Kinship Essay Topics

Kinship Essay


A kinship is a working system linking human beings together in an orderly arrangement of interactions, by which particular customs are seen as functioning parts of the social machinery. A kinship system is a network of social relations which constitutes part of that total network of social relations which is the social structure. The rights and duties of relatives to one another are part of the system and so are the terms used in addressing or referring to relatives.

To understand any kinship system it is necessary to carry out analysis in terms of social structure and social function. The component of social structure are human beings, and the structure is an arrangement of functions in relations, institutionally defined and regulated.

Basic terminology

For the understanding of any aspect of social life ,whether economic, political or religious , it is essential to have a thorough knowledge of the system of kinship and marriage.

A system of kinship and marriage can be looked at as an arrangement which enables people to live together and co-operate with another in an orderly social life. It links persons together by convergence of interest and sentiments and controls and limits those conflicts that are always possible as the result of divergence of sentiments or interest.

All the kinship system of the world are the product of social evolution. An example of diverse kinship system played by cattle in kinship and marriage can be looked at patrilineal cattle keeping people of south and east African people from Sudan and Transkei.

Two persons are kins, when one is descended from the other as per example- grandchild is descended from a grandparent or when they are both...

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Kinship As A Mechanism For Social Integrating

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The Significance of Family and Kinship

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Haviland's and Clark's research on stages of childrens' linguistic development of kinship terms

890 words - 4 pages There have been many studies on kinship terms. In 1928, Piaget looked at children's definitions of the terms 'brother' and 'sister'. Danziger (1957) and Elkind (1962) replicated the study and also looked at three additional terms: 'daughter', 'uncle' and 'cousin'.However, it was not until 1974, that Haviland and Clark asked children, between the ages of 3 and 8, to define 15 kinship terms. These were: mother, father, son, daughter,...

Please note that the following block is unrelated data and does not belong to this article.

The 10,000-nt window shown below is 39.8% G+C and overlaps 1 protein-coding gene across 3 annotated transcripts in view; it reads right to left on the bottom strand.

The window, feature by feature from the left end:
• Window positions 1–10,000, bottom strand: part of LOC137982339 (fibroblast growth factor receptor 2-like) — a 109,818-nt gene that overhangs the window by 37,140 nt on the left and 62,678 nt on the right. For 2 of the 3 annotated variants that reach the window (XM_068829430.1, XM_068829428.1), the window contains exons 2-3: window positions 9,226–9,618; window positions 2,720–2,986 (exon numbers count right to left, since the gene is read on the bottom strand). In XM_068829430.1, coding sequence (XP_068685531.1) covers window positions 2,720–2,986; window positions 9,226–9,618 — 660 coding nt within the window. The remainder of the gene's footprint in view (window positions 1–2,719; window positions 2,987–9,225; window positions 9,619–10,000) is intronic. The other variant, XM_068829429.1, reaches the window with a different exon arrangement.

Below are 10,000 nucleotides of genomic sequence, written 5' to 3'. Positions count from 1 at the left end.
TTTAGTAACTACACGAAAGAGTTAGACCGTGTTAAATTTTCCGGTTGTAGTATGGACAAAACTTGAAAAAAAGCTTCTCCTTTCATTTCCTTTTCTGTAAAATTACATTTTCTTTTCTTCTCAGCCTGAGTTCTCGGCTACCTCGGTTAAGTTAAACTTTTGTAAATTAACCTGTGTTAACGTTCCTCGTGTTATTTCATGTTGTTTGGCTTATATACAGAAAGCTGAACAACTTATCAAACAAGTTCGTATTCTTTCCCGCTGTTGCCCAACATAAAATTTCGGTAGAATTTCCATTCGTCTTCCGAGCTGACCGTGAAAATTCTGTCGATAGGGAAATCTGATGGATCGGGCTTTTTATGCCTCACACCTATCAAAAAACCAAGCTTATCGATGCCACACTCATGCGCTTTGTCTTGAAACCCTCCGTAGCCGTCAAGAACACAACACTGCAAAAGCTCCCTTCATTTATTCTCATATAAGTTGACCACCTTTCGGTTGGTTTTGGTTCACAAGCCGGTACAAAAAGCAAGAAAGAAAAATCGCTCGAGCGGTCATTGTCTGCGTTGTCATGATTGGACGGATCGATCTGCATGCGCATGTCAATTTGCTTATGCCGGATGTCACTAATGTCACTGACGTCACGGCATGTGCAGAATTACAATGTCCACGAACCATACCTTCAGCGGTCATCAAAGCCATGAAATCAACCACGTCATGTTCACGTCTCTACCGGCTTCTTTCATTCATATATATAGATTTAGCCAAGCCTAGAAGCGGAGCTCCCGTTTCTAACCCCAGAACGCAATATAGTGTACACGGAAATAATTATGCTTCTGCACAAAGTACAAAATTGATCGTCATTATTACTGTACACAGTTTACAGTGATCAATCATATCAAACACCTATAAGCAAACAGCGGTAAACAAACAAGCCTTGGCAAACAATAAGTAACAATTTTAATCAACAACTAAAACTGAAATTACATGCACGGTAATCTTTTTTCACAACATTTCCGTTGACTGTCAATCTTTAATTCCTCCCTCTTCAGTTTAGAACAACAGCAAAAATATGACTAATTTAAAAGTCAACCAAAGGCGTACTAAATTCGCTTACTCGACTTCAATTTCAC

Essay on Kinship in A Portrait of the Artist as a Young Man

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So Men Should be When Needed. An essay about the allegorical concepts in "Beowulf", with kinship in the forefront

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Mary Shelley's Frankenstein. The themes of giving birth and creating life, isolation and alienation and family and kinship.

2100 words - 8 pages Introduction and problem definitionIn this short essay I would like to state thoughts and answer questions concerning the famous book "Frankenstein" by Mary Wollstonecraft Shelley. The story has been a huge influence on the genre of gothic novels, on female writers and on movie makers. Its themes have fascinated the literature scene and inspired other authors. This is why I...

Kalapalo Indians of Central Brazil.

1716 words - 7 pages The Kalapalo Indians of Central Brazil are one of a few surviving indigenous cultures that is uniquely protected by a national reserve in lowland South America. Through no effort of their own, they have been isolated artificially from Brazilian social and economic influences that reach almost every other Indian tribe in Brazil. This unusual situation has made it...

Political Critique of Race Relations in Alice Walker's Color Purple

2238 words - 9 pages The Color Purple as Political Critique of Race Relations       If the integrated family of Doris Baines and her adopted African grandson exposes the missionary pattern of integration in Africa as one based on a false kinship that in fact denies the legitimacy of kinship bonds across racial lines, the relationship between Miss Sophia and her white charge, Miss Eleanor Jane, serves an analogous function for the American South....

Why We Do What We Do?

1035 words - 4 pages Rule #1: My Age When we are three, we often call our relatives by different names than what we would at twenty. This simple fact dictates my first rule. In my kinship terminology, I apply this rule to my mother, father, and sister. When I was younger, I addressed to them as Mommy, Daddy, and Sis. Today, I address them as Mom, Dad, and Breann.Rule...

Matriarchial vs. Patriarchial Values in Antigone

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The Sapir-Whorf Hypothesis

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Editor's Introduction

In response to the often-deafening debates concerning the marriage equality movement in the US, clandestine polygamous marriages in Italy, transnational adoptions, and expanding global access to medicalized reproduction, this Curated Collection draws together five recent essays to be published by Cultural Anthropology which critically examine the topic of kinships. Through an array of methodological, theoretical, and textual approaches, the essays in this issue focus attention on less familiar, though equally instructive, practices, and imaginaries of kinship. We offer these essays as a challenge to reflect on the perpetual motion of the politics of kinship, as well as an invitiation to explore the rich archive on the topic to be found in Cultural Anthropology.

In its 20 year history, Cultural Anthropology has published cutting edge scholarship on topics ranging from incest to genetics. Despite the penetrating analyses that many of these studies offer, the pages of Cultural Anthropology also reflect the wavering significance of the study of kinship to anthropological scholarship. For although attention to kinship is evident from the earliest issues of the journal, for example, Sherry Errington's 1987 article "Incestuous Twins and the House Societies of Insular Southeast Asia", the journal was relatively silent on the topic of kinship for nearly a decade after the publication of Errington's essay until the posthumous publicaiton of David Schneider's notes on alternative kinship formations. Schneider's article, "The Power of Culture: Notes on Some Aspects of Gay and Lesbian Kinship in America Today", inaugurated a debate that brought 'homosexual kinship' into the spotlight and drew comment from Marilyn Strathern, Richard K. Herrell, and Ramon A. Gutierrez.